The third factor has to do with Bedouin or tribal values. A central obstacle to democratic growth is the harsh natural environment that led to the development of Bedouin values, ideas, and ways of behavior in the Arab world. According to MEMRI (Inquiry and Analysis Series – No. 240) some 90% of the area of the Arab countries is desert ” a fact that led to the formation of Bedouin tribes and patriarchal clans that had to defend themselves and their interests under the harshest of conditions. Since water and food sources were limited, tribes fought one another for control of them which explains the warlike nature of desert society. Their harsh desert history led the Bedouins to develop values and ways of behavior requiring them to repress other tribes (since in Bedouin life, a person either controls or is controlled). It also created a tribal mentality that was constantly preparing for war in order to achieve hegemony. That led to a patriarchal system, contempt for strangers; and an amazing ability to shift loyalties depending upon tribal interest. Although most Bedouins over time settled in Arab cities, they remained tribal in outlook which accounts, in large measure for why Iraq appears to be descending into its tribal past as opposed to developing an “Iraqi national identity”. The gradual movement of these nomadic tribes into Arab cities has not diminished the tribal nature of Arab society just as the majority of European Muslims have failed to integrate into European society. “This has become an obstacle to democracy, because democracy can develop only in a civil society in which bonds among people are stronger than their blood ties. A patriarchal society ruled arbitrarily by the tribal sheik can in no way accept the idea of a political party. If the idea is imposed on it, it will result in every tribe or ethnic group having a party (as we are seeing in Iraq). When these tribe-parties rise to power, they will… put together a government with their allies [only] ” and, ultimately, they will distribute the assets of the homeland amongst themselves [alone]. Slowly and gradually, they will take the place of the state…” 27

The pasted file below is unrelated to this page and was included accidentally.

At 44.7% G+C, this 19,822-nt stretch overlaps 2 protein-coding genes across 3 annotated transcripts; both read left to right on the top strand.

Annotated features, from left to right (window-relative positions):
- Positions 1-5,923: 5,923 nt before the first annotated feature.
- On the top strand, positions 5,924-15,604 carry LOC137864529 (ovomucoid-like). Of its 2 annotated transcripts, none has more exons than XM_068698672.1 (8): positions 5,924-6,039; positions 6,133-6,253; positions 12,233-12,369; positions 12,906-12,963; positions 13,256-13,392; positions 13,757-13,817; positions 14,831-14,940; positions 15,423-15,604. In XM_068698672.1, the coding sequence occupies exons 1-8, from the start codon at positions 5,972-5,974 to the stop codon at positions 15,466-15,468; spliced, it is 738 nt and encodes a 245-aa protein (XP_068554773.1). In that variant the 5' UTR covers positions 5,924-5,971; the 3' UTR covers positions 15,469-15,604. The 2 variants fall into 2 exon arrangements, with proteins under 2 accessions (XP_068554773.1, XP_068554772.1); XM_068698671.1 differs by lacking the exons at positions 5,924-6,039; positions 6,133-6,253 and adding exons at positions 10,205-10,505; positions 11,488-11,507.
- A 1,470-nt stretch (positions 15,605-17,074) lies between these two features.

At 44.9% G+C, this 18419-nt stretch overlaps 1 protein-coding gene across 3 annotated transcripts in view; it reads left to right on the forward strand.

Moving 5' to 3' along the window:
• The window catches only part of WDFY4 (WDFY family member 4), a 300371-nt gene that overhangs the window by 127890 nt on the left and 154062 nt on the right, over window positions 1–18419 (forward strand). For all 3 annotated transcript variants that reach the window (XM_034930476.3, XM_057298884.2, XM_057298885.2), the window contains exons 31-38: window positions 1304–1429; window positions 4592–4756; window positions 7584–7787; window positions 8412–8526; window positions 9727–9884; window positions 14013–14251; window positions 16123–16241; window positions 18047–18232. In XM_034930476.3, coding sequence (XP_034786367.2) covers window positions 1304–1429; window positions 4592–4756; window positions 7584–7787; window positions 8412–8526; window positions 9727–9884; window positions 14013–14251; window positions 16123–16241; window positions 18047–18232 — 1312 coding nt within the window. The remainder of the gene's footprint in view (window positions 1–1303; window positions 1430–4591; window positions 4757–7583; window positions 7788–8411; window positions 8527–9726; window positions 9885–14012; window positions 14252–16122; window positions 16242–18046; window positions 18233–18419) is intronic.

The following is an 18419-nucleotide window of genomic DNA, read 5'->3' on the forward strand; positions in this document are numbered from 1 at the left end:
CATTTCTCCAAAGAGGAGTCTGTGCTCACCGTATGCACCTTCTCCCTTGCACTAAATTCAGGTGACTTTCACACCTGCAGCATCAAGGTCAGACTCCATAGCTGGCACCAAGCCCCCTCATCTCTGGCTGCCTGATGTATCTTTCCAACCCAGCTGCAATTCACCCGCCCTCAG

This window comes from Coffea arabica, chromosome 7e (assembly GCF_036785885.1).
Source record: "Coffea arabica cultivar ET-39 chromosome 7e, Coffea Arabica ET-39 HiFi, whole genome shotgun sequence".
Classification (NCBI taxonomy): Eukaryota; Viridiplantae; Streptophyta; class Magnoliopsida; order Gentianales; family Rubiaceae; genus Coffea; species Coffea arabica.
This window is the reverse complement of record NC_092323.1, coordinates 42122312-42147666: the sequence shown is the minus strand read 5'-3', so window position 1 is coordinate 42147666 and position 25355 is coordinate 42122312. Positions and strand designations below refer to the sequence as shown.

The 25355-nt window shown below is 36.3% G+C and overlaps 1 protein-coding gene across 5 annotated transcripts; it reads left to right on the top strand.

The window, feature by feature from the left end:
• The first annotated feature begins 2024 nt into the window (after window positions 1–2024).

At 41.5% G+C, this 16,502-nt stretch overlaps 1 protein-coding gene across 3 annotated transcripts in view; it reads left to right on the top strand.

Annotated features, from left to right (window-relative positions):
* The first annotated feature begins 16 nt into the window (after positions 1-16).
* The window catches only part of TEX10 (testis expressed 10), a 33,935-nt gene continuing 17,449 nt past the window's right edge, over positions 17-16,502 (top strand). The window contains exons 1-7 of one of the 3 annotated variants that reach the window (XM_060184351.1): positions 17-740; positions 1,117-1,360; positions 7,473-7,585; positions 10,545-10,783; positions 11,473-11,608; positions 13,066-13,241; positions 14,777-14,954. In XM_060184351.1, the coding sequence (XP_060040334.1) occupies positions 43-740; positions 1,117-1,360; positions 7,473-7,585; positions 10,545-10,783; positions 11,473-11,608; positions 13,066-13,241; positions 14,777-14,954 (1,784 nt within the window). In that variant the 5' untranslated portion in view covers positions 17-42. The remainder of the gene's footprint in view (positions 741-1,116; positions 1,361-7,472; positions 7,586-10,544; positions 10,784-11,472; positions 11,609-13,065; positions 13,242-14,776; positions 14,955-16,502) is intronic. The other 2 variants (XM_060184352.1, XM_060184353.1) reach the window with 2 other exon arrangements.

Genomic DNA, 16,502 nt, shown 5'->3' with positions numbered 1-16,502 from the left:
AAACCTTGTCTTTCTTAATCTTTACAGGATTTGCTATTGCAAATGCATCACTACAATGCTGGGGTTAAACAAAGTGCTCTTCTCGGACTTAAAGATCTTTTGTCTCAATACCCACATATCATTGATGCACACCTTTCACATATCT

In order for this tribal influence on Arab political thought to cease, states must arise in the Arab world with institutions that can replace the tribe with a national identity to the point where tribal ties will not be able to supplant the laws of the state. Only if such a transition can be achieved, can Arab societies enter the modern age. Arabs will then join unions to defend their professional interests and national parties will evolve whose platforms will suit their aspirations. Only then will Arab societies relinquish their tribal instincts, but such a transition will take generations.
The fourth factor facing the Arab world in its transition to the modern age has to do the disinclination of moderate Islamists to confront the Islamic fascists in their midst. We often hear that fear is the reason for their silence, but there is a more profound religious reason for the silence. A fundamental element of Islam is that takfir (or the act of accusing another Muslim of heresy) is a very serious Islamic issue. Even moderate Muslims believe in the deeply rooted value that Islam places on “unity among the believers” and aversion to fitna (communal discord). Unfortunately, this religious imperative that was created as a tool to prevent internal debates from deteriorating into civil strife and accusations of heresy (as occurred in Christian Europe) has become a political tool in the hands of Islamic fascists who use it today to drown out any criticism of their actions. Consequently, even when pressure is put on Muslim communities, there exists a political asymmetry in favor of the Islamic fascists. Moderates are reluctant to come forward and risk being accused of apostasy. For this reason, many Muslim regimes in the Middle East and Asia are reluctant to crack down on Islamic fascists and satisfy themselves with dealing only with the political violence. They trade tolerance of jihad elsewhere for local calm. Thus, they lose ground to the Islamic fascists in their societies. In effect, the less observant or less orthodox will hesitate to challenge fundamental dogmas out of fear of being branded heretics. They prefer to pay their dues to the religious establishment, hoping that by so doing they are also buying their own freedom from coercion. 28